All of this sounds like nonsense to an animal-lover. I find pets, and the relationships they have with their owners so fascinating. How can you trust each other so easily? Part of me wishes I could understand or experience it on my own. But I’m stuck with a black blot on my heart, in the shape of what I assume is a puppy.

For the last couple of weeks, I’ve been thinking about dogs a lot. I would like to have one some day. I’ve been making some good progress. But today, I feel like all of it has gone down the drain.

Oh, and about that dog that chased me? An older European lady came to my rescue. “He no bite,” she assured me, shaking her head. I did as I usually do in awkward situations, smile — and laugh. And I turned right around, my heart pounding in my chest and skipped up the steps to my house.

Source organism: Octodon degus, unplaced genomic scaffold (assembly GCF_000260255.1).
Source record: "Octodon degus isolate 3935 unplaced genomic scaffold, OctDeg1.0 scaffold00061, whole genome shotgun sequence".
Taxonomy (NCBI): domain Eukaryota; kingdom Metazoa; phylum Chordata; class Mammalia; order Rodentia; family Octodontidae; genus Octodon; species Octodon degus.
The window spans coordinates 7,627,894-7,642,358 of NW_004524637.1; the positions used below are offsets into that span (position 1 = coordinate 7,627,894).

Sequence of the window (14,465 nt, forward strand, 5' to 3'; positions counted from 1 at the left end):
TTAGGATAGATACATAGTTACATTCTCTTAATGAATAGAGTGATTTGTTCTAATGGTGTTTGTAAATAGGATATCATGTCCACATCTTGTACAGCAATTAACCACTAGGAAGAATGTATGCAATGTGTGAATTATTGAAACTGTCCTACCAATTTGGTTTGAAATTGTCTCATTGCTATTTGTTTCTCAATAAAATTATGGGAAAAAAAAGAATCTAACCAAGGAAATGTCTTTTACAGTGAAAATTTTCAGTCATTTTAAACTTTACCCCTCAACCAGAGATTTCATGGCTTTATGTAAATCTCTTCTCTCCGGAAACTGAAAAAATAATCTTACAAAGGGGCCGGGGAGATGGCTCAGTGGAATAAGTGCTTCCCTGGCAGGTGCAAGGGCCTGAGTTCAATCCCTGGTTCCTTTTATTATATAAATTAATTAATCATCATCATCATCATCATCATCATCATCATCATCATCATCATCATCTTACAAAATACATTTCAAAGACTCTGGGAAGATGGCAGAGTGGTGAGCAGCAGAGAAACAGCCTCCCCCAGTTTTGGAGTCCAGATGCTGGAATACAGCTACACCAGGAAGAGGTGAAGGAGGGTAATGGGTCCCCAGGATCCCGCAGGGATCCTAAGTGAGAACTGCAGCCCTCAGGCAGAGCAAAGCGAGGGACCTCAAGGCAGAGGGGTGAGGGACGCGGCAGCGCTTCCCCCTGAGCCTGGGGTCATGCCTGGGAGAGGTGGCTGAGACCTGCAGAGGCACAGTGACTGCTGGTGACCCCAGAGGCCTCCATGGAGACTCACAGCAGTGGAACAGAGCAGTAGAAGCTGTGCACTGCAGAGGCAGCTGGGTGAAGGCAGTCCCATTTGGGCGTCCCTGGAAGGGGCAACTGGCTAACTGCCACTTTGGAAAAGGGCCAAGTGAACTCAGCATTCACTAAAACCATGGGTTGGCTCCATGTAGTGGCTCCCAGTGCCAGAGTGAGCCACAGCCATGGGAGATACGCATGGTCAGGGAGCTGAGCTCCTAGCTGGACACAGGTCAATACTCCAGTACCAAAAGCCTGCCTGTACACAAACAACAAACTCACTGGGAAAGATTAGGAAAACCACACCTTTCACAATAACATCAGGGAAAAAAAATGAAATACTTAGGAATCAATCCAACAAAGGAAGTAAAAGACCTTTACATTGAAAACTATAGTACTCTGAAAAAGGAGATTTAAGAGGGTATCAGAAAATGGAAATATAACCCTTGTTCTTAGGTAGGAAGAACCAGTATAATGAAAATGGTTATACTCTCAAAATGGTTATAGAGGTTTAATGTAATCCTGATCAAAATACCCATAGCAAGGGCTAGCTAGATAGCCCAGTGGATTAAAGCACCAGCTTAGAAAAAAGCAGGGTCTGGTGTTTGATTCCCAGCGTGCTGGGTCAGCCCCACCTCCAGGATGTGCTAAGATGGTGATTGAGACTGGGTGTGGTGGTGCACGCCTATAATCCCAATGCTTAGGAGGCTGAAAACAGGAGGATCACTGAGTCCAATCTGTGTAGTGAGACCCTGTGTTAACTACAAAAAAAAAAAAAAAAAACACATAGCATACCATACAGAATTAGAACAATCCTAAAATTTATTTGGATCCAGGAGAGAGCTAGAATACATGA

The first thing I did was google what to do when a dog chases after you.

Texting on the run

Texting on the run

“Check texts on the run.” —said a Samsung smart watch ad.

“Wait — what?” I did a double take. The young, fit jogger on the poster smiled at me. I realized that this was more than just a clever pun. Samsung was actually trying to sell me a smart watch by telling me it would make it easier for me to check my texts while running. Pfft, as if I even exercise on a regular basis. And when I do choose to exercise, running is definitely not in my routine.

But to all the spirited runners out there, do you really wish you could check your texts during your morning jog? Is this actually a desire that’s been burning inside of you?